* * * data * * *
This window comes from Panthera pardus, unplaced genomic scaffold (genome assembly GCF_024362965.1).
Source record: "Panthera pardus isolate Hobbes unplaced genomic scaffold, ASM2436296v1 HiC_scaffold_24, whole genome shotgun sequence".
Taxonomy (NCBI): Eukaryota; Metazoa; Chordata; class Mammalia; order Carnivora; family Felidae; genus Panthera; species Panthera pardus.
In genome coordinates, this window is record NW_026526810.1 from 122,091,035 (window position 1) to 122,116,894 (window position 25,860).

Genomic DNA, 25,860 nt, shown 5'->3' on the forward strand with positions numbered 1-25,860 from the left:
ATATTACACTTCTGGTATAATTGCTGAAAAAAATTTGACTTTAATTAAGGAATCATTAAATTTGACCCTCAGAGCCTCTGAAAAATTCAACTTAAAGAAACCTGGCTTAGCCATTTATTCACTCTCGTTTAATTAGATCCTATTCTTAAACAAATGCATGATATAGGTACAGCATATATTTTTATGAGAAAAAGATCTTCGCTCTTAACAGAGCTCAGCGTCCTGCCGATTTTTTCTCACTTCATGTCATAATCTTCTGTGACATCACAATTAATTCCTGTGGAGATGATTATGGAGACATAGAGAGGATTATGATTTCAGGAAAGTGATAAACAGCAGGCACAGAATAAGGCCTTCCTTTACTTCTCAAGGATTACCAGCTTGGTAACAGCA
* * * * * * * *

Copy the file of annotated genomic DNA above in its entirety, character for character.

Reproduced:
This window comes from Panthera pardus, unplaced genomic scaffold (genome assembly GCF_024362965.1).
Source record: "Panthera pardus isolate Hobbes unplaced genomic scaffold, ASM2436296v1 HiC_scaffold_24, whole genome shotgun sequence".
Taxonomy (NCBI): Eukaryota; Metazoa; Chordata; class Mammalia; order Carnivora; family Felidae; genus Panthera; species Panthera pardus.
In genome coordinates, this window is record NW_026526810.1 from 122,091,035 (window position 1) to 122,116,894 (window position 25,860).

Genomic DNA, 25,860 nt, shown 5'->3' on the forward strand with positions numbered 1-25,860 from the left:
ATATTACACTTCTGGTATAATTGCTGAAAAAAATTTGACTTTAATTAAGGAATCATTAAATTTGACCCTCAGAGCCTCTGAAAAATTCAACTTAAAGAAACCTGGCTTAGCCATTTATTCACTCTCGTTTAATTAGATCCTATTCTTAAACAAATGCATGATATAGGTACAGCATATATTTTTATGAGAAAAAGATCTTCGCTCTTAACAGAGCTCAGCGTCCTGCCGATTTTTTCTCACTTCATGTCATAATCTTCTGTGACATCACAATTAATTCCTGTGGAGATGATTATGGAGACATAGAGAGGATTATGATTTCAGGAAAGTGATAAACAGCAGGCACAGAATAAGGCCTTCCTTTACTTCTCAAGGATTACCAGCTTGGTAACAGCA